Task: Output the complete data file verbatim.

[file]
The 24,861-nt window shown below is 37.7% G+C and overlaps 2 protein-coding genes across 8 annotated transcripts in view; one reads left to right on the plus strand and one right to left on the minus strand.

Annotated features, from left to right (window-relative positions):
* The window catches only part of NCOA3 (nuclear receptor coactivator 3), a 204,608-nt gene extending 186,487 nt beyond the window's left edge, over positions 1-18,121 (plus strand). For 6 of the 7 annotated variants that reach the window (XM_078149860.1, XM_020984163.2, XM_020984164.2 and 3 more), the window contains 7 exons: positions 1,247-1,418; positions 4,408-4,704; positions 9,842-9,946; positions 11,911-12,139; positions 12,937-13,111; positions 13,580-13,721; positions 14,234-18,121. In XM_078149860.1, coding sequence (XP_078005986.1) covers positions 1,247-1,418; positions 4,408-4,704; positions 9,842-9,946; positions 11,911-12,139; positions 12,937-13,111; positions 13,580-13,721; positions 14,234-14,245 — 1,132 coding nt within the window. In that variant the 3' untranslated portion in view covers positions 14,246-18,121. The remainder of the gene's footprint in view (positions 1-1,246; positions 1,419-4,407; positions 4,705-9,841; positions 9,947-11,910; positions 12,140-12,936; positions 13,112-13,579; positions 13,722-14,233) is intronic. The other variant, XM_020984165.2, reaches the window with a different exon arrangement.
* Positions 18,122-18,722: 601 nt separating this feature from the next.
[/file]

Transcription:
The 24,861-nt window shown below is 37.7% G+C and overlaps 2 protein-coding genes across 8 annotated transcripts in view; one reads left to right on the plus strand and one right to left on the minus strand.

Annotated features, from left to right (window-relative positions):
* The window catches only part of NCOA3 (nuclear receptor coactivator 3), a 204,608-nt gene extending 186,487 nt beyond the window's left edge, over positions 1-18,121 (plus strand). For 6 of the 7 annotated variants that reach the window (XM_078149860.1, XM_020984163.2, XM_020984164.2 and 3 more), the window contains 7 exons: positions 1,247-1,418; positions 4,408-4,704; positions 9,842-9,946; positions 11,911-12,139; positions 12,937-13,111; positions 13,580-13,721; positions 14,234-18,121. In XM_078149860.1, coding sequence (XP_078005986.1) covers positions 1,247-1,418; positions 4,408-4,704; positions 9,842-9,946; positions 11,911-12,139; positions 12,937-13,111; positions 13,580-13,721; positions 14,234-14,245 — 1,132 coding nt within the window. In that variant the 3' untranslated portion in view covers positions 14,246-18,121. The remainder of the gene's footprint in view (positions 1-1,246; positions 1,419-4,407; positions 4,705-9,841; positions 9,947-11,910; positions 12,140-12,936; positions 13,112-13,579; positions 13,722-14,233) is intronic. The other variant, XM_020984165.2, reaches the window with a different exon arrangement.
* Positions 18,122-18,722: 601 nt separating this feature from the next.